To suggest that the facility was not responsible because the doctors were employed by another entity demonstrates a clear lack of understanding of the law related to this behavior and what it takes to constitute malpractice on the part of the facility for actions of physicians working there, Trosty says. The doctors had to be credentialed and privileged by the facility, have to abide by facility policies and procedures, and have to be subject to discipline by the facility. The facility can’t evade responsibility merely by claiming the physicians were employees of another entity.
“I think that this risk manager did everything wrong that could be done wrong,” Trosty says. “It is a clear statement that what happened to the patient does not seem to warrant the time or attention of the risk manager or the hospital.”
The risk manager apparently did not take this situation seriously, another risk management expert says. Was there any investigation to determine if these types of disrespectful, mocking comments are typical in this facility or an outlier, asks Leilani Kicklighter, RN, ARM, MBA, CPHRM, LHRM, a patient safety and risk management consultant with The Kicklighter Group in Tamarac, FL, and a past president of ASHRM. If there was an investigation, the findings should have been discussed as part of a disclosure session with the patient, she says.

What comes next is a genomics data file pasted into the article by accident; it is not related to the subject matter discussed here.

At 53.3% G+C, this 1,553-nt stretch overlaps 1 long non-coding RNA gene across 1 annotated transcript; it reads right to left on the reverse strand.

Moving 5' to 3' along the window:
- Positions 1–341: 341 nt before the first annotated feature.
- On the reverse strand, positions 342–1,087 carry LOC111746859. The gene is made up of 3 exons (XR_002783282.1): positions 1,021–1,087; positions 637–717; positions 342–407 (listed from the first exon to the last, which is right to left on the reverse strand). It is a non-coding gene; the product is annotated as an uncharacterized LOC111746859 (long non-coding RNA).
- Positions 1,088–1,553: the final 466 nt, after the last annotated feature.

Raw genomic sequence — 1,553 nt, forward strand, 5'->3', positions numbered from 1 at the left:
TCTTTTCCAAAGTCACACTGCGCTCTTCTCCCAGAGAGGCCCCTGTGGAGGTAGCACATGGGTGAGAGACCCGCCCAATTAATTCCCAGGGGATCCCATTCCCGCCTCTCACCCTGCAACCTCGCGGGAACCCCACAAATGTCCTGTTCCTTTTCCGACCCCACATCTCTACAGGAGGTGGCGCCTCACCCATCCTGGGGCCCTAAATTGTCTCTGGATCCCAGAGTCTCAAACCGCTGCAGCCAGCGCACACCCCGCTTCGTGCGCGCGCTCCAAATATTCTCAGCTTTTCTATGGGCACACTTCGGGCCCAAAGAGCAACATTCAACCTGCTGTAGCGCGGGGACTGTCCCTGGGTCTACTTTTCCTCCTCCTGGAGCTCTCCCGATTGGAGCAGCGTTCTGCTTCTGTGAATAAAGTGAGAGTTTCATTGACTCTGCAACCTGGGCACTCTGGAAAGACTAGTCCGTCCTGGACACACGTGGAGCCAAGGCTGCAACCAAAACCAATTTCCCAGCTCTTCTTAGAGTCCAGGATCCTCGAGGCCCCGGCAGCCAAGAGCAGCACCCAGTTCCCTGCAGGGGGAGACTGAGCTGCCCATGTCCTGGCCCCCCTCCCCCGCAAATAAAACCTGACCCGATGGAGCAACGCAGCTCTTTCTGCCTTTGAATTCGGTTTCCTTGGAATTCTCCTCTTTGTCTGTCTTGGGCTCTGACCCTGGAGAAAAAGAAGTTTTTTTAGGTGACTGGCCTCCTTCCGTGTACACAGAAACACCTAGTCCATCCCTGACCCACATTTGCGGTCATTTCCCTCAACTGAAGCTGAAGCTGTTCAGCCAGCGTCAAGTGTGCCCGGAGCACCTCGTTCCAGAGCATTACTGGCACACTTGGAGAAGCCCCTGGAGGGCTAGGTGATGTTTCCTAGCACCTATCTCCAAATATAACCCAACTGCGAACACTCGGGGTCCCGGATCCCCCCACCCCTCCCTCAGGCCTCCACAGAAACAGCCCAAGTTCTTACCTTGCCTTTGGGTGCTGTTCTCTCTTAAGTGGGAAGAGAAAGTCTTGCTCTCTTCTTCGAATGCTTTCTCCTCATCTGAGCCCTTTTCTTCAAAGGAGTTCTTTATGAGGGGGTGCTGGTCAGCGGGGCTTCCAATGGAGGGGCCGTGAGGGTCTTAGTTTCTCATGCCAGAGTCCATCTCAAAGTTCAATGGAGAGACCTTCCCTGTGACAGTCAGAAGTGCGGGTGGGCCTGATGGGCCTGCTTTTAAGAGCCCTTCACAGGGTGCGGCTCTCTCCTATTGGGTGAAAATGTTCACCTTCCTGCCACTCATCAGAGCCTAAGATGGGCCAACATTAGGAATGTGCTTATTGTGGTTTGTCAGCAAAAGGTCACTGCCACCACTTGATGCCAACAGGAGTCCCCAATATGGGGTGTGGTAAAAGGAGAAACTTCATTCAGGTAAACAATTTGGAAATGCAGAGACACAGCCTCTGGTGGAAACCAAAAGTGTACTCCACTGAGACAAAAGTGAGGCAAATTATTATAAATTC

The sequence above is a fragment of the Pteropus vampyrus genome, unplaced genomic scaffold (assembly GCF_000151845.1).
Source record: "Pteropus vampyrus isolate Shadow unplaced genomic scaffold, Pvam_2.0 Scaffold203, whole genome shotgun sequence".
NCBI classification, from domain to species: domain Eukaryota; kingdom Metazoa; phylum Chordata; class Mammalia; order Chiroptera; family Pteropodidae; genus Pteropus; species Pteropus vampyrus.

Kicklighter notes that research has shown that decorum in the operating room can affect patient safety. She wonders how many times this patient abuse happens, but is never known, because there was no recording and surgical staff do not report it. She asks why other members of the team aren’t stopping these inappropriate comments.
These situations should be referred for peer review, and some disciplinary action should result, she says. Consideration also should be given to requiring the physicians and staff to attend a medical ethics course, she says. The matter also should have been referred to the facility’s ethics committee, she says.
“The root issue with these types of situations is that if OR staff do not report such remarks during the procedure so the supervisor can step in and intervene, or at least write an incident report that makes its way to risk management, we will never know how prevalent this unacceptable behavior is,” Kicklighter says. “It used to be that empathy and compassion were traits required when caring for patients, but now many of my friends and acquaintances remark that their animals receive better care, and better informed consent, from their veterinarians than they do from their personal physicians. Communication is a lost art or skill in the medical field, and I predict it will get worse with the overwhelming use of email, texts, and social media in general.”